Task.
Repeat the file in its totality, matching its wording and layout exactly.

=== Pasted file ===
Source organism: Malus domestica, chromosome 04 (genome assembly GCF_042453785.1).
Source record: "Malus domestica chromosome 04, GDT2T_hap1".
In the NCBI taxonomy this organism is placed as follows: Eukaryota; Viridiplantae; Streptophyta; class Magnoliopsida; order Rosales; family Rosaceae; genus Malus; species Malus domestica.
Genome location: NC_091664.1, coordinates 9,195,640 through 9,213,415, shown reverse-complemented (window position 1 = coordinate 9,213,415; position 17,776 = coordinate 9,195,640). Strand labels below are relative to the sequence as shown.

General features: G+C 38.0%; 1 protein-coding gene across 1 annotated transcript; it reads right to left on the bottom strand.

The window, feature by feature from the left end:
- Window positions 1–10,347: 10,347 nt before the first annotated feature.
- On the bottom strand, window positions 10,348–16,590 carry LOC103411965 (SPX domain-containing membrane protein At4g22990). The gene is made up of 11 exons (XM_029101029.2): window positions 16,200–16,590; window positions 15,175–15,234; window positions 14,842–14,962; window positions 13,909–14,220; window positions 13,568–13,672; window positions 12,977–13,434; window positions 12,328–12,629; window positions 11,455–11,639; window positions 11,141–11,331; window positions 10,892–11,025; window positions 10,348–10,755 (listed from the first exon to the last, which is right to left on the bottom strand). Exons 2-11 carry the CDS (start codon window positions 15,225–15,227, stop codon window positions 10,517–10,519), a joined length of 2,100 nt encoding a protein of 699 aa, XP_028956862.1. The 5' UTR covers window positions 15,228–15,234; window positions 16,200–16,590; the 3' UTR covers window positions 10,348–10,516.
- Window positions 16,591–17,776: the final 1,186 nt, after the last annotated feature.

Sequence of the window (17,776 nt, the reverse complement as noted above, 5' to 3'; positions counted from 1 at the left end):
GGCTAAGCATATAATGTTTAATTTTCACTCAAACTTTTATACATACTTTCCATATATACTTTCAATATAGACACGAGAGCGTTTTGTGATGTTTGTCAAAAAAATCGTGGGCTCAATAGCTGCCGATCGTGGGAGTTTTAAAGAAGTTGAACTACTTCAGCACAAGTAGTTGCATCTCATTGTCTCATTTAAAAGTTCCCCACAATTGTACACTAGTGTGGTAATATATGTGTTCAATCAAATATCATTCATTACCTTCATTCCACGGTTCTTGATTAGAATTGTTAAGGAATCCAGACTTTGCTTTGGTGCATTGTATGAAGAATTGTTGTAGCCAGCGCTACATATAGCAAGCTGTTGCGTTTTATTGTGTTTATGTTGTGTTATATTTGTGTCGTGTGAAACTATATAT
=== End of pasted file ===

Source organism: Malus domestica, chromosome 04 (genome assembly GCF_042453785.1).
Source record: "Malus domestica chromosome 04, GDT2T_hap1".
In the NCBI taxonomy this organism is placed as follows: Eukaryota; Viridiplantae; Streptophyta; class Magnoliopsida; order Rosales; family Rosaceae; genus Malus; species Malus domestica.
Genome location: NC_091664.1, coordinates 9,195,640 through 9,213,415, shown reverse-complemented (window position 1 = coordinate 9,213,415; position 17,776 = coordinate 9,195,640). Strand labels below are relative to the sequence as shown.

General features: G+C 38.0%; 1 protein-coding gene across 1 annotated transcript; it reads right to left on the bottom strand.

The window, feature by feature from the left end:
- Window positions 1–10,347: 10,347 nt before the first annotated feature.
- On the bottom strand, window positions 10,348–16,590 carry LOC103411965 (SPX domain-containing membrane protein At4g22990). The gene is made up of 11 exons (XM_029101029.2): window positions 16,200–16,590; window positions 15,175–15,234; window positions 14,842–14,962; window positions 13,909–14,220; window positions 13,568–13,672; window positions 12,977–13,434; window positions 12,328–12,629; window positions 11,455–11,639; window positions 11,141–11,331; window positions 10,892–11,025; window positions 10,348–10,755 (listed from the first exon to the last, which is right to left on the bottom strand). Exons 2-11 carry the CDS (start codon window positions 15,225–15,227, stop codon window positions 10,517–10,519), a joined length of 2,100 nt encoding a protein of 699 aa, XP_028956862.1. The 5' UTR covers window positions 15,228–15,234; window positions 16,200–16,590; the 3' UTR covers window positions 10,348–10,516.
- Window positions 16,591–17,776: the final 1,186 nt, after the last annotated feature.

Sequence of the window (17,776 nt, the reverse complement as noted above, 5' to 3'; positions counted from 1 at the left end):
GGCTAAGCATATAATGTTTAATTTTCACTCAAACTTTTATACATACTTTCCATATATACTTTCAATATAGACACGAGAGCGTTTTGTGATGTTTGTCAAAAAAATCGTGGGCTCAATAGCTGCCGATCGTGGGAGTTTTAAAGAAGTTGAACTACTTCAGCACAAGTAGTTGCATCTCATTGTCTCATTTAAAAGTTCCCCACAATTGTACACTAGTGTGGTAATATATGTGTTCAATCAAATATCATTCATTACCTTCATTCCACGGTTCTTGATTAGAATTGTTAAGGAATCCAGACTTTGCTTTGGTGCATTGTATGAAGAATTGTTGTAGCCAGCGCTACATATAGCAAGCTGTTGCGTTTTATTGTGTTTATGTTGTGTTATATTTGTGTCGTGTGAAACTATATAT